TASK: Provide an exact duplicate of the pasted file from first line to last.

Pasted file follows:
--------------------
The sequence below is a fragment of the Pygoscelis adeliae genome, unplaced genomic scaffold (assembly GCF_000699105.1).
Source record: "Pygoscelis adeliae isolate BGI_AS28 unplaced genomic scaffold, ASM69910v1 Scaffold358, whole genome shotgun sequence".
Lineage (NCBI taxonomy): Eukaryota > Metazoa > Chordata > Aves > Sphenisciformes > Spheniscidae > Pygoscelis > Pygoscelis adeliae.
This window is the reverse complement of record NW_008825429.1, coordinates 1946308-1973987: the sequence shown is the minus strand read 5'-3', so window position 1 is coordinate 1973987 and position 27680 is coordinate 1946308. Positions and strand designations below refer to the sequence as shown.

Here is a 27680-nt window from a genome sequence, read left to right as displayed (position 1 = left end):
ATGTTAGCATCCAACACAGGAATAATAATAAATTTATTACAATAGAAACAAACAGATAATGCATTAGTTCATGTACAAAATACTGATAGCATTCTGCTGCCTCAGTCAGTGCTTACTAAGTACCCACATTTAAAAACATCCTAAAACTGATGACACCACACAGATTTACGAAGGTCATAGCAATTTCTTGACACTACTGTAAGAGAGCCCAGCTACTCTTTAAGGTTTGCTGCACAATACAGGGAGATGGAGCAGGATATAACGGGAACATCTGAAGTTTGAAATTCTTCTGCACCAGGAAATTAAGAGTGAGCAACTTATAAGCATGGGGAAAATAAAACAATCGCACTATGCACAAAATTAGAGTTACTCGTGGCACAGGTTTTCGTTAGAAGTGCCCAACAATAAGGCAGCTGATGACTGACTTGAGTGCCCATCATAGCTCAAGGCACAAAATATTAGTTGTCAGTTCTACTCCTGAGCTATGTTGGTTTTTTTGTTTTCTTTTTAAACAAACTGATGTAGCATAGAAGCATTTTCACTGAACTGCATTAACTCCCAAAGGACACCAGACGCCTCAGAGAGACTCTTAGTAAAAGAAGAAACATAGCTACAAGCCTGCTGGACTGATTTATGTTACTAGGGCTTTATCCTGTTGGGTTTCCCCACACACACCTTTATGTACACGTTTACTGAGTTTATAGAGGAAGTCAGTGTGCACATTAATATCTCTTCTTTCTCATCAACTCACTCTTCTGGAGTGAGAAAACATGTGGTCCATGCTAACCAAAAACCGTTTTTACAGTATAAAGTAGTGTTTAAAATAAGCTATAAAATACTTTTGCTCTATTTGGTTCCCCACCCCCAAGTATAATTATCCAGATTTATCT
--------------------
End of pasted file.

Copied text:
The sequence below is a fragment of the Pygoscelis adeliae genome, unplaced genomic scaffold (assembly GCF_000699105.1).
Source record: "Pygoscelis adeliae isolate BGI_AS28 unplaced genomic scaffold, ASM69910v1 Scaffold358, whole genome shotgun sequence".
Lineage (NCBI taxonomy): Eukaryota > Metazoa > Chordata > Aves > Sphenisciformes > Spheniscidae > Pygoscelis > Pygoscelis adeliae.
This window is the reverse complement of record NW_008825429.1, coordinates 1946308-1973987: the sequence shown is the minus strand read 5'-3', so window position 1 is coordinate 1973987 and position 27680 is coordinate 1946308. Positions and strand designations below refer to the sequence as shown.

Here is a 27680-nt window from a genome sequence, read left to right as displayed (position 1 = left end):
ATGTTAGCATCCAACACAGGAATAATAATAAATTTATTACAATAGAAACAAACAGATAATGCATTAGTTCATGTACAAAATACTGATAGCATTCTGCTGCCTCAGTCAGTGCTTACTAAGTACCCACATTTAAAAACATCCTAAAACTGATGACACCACACAGATTTACGAAGGTCATAGCAATTTCTTGACACTACTGTAAGAGAGCCCAGCTACTCTTTAAGGTTTGCTGCACAATACAGGGAGATGGAGCAGGATATAACGGGAACATCTGAAGTTTGAAATTCTTCTGCACCAGGAAATTAAGAGTGAGCAACTTATAAGCATGGGGAAAATAAAACAATCGCACTATGCACAAAATTAGAGTTACTCGTGGCACAGGTTTTCGTTAGAAGTGCCCAACAATAAGGCAGCTGATGACTGACTTGAGTGCCCATCATAGCTCAAGGCACAAAATATTAGTTGTCAGTTCTACTCCTGAGCTATGTTGGTTTTTTTGTTTTCTTTTTAAACAAACTGATGTAGCATAGAAGCATTTTCACTGAACTGCATTAACTCCCAAAGGACACCAGACGCCTCAGAGAGACTCTTAGTAAAAGAAGAAACATAGCTACAAGCCTGCTGGACTGATTTATGTTACTAGGGCTTTATCCTGTTGGGTTTCCCCACACACACCTTTATGTACACGTTTACTGAGTTTATAGAGGAAGTCAGTGTGCACATTAATATCTCTTCTTTCTCATCAACTCACTCTTCTGGAGTGAGAAAACATGTGGTCCATGCTAACCAAAAACCGTTTTTACAGTATAAAGTAGTGTTTAAAATAAGCTATAAAATACTTTTGCTCTATTTGGTTCCCCACCCCCAAGTATAATTATCCAGATTTATCT